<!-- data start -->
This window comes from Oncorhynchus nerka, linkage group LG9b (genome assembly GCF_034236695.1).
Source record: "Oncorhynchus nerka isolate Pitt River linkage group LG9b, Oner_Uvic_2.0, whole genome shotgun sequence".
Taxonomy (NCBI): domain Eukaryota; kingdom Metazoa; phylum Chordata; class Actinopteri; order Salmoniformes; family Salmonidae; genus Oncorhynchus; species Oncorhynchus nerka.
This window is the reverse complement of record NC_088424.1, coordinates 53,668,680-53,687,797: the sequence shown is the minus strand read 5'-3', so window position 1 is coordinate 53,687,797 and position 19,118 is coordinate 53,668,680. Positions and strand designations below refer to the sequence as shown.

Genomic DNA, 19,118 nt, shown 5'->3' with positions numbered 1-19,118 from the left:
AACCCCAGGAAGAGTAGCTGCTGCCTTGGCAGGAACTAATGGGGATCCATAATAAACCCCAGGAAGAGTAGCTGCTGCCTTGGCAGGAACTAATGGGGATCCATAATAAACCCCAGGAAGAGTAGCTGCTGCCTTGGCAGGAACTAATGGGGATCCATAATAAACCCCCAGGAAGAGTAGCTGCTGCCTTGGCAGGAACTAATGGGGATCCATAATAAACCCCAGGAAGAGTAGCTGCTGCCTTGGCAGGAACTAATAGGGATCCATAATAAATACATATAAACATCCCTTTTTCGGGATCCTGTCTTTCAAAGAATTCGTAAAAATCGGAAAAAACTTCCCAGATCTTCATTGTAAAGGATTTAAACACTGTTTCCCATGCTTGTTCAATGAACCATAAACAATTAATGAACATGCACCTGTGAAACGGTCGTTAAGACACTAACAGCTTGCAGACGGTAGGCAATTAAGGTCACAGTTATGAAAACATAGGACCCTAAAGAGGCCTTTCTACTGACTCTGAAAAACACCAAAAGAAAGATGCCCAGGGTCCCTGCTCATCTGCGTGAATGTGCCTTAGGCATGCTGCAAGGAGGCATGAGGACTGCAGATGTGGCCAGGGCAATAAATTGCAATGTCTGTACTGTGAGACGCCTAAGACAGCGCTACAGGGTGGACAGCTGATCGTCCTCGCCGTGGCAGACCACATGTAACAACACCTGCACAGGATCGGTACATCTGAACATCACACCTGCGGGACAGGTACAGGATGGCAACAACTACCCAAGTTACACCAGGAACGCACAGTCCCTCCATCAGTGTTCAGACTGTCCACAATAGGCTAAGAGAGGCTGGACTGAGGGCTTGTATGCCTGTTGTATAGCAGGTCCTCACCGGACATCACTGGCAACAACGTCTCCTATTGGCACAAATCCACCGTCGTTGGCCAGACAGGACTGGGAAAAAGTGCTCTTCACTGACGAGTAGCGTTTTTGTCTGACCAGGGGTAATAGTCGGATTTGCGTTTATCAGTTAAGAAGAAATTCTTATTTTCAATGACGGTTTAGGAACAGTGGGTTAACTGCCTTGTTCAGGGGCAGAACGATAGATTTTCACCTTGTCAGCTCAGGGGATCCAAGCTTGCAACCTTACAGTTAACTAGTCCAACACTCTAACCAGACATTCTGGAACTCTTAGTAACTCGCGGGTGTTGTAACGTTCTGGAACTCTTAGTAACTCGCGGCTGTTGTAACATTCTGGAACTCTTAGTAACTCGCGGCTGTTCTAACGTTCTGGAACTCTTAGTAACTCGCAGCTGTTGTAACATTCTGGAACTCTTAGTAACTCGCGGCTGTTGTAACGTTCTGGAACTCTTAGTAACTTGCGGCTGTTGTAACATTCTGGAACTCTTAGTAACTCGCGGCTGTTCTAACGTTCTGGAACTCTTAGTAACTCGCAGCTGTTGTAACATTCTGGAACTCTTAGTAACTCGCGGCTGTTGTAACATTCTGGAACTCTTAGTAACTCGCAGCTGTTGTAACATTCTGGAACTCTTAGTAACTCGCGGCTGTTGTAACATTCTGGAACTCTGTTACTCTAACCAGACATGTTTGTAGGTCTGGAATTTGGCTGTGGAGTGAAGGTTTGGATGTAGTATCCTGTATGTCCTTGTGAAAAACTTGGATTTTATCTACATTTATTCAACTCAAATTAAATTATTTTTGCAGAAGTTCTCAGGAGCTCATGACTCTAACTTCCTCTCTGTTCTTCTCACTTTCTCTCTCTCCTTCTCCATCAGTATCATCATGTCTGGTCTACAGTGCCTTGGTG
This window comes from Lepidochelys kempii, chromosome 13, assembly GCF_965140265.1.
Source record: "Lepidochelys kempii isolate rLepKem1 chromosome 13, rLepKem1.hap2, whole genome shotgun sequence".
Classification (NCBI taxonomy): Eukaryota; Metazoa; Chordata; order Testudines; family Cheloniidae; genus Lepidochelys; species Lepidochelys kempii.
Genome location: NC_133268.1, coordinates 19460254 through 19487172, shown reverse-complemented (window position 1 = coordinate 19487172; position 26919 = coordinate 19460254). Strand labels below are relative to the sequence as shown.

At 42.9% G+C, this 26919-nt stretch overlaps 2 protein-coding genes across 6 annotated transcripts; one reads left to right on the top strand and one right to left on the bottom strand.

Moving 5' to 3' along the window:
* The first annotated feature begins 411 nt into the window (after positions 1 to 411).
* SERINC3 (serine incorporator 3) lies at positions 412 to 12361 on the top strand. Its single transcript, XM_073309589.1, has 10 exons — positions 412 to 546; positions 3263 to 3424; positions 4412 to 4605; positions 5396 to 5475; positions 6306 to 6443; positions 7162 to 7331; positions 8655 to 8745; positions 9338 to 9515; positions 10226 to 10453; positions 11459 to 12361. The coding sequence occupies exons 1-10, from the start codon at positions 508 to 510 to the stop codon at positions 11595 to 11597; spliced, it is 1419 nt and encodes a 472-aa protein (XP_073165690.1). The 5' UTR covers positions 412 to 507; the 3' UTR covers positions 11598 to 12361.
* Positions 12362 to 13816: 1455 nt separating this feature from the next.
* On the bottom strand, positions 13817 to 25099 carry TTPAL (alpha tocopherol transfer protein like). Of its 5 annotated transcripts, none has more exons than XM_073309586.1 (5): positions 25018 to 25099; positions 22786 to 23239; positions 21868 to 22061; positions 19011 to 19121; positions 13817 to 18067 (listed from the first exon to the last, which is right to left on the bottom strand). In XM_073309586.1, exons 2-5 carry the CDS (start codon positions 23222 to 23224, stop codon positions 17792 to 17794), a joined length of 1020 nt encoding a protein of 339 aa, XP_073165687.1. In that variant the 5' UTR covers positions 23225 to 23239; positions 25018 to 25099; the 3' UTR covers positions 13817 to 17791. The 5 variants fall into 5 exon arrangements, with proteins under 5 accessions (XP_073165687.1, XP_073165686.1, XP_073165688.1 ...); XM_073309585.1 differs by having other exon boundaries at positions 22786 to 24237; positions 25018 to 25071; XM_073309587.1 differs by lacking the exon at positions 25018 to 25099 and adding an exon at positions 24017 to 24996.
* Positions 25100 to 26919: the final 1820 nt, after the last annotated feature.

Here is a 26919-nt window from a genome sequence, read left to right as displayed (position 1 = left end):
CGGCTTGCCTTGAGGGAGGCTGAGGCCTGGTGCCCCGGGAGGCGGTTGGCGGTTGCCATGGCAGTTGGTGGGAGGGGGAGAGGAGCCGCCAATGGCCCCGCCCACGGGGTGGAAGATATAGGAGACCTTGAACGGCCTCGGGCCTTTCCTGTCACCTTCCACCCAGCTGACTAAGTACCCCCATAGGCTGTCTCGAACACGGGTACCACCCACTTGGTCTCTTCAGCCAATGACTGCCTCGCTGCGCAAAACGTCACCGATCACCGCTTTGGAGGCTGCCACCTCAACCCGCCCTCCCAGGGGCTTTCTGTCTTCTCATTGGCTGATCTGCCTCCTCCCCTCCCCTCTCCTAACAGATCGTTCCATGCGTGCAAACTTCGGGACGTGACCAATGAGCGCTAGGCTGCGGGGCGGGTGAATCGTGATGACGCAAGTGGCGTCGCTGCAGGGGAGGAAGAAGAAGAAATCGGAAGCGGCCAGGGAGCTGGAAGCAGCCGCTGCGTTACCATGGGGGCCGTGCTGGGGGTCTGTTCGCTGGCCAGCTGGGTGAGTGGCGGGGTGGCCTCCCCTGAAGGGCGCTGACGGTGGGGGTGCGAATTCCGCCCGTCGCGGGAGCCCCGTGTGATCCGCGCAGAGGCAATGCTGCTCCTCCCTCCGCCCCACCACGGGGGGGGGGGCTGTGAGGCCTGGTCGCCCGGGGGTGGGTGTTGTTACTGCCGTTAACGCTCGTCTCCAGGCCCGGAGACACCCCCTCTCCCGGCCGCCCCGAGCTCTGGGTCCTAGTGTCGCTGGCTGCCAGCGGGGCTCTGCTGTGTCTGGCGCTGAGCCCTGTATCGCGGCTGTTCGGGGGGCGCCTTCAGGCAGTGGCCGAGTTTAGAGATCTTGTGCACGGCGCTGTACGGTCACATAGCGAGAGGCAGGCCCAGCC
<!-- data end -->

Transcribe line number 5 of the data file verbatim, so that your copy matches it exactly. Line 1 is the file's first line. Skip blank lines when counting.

Genomic DNA, 19,118 nt, shown 5'->3' with positions numbered 1-19,118 from the left: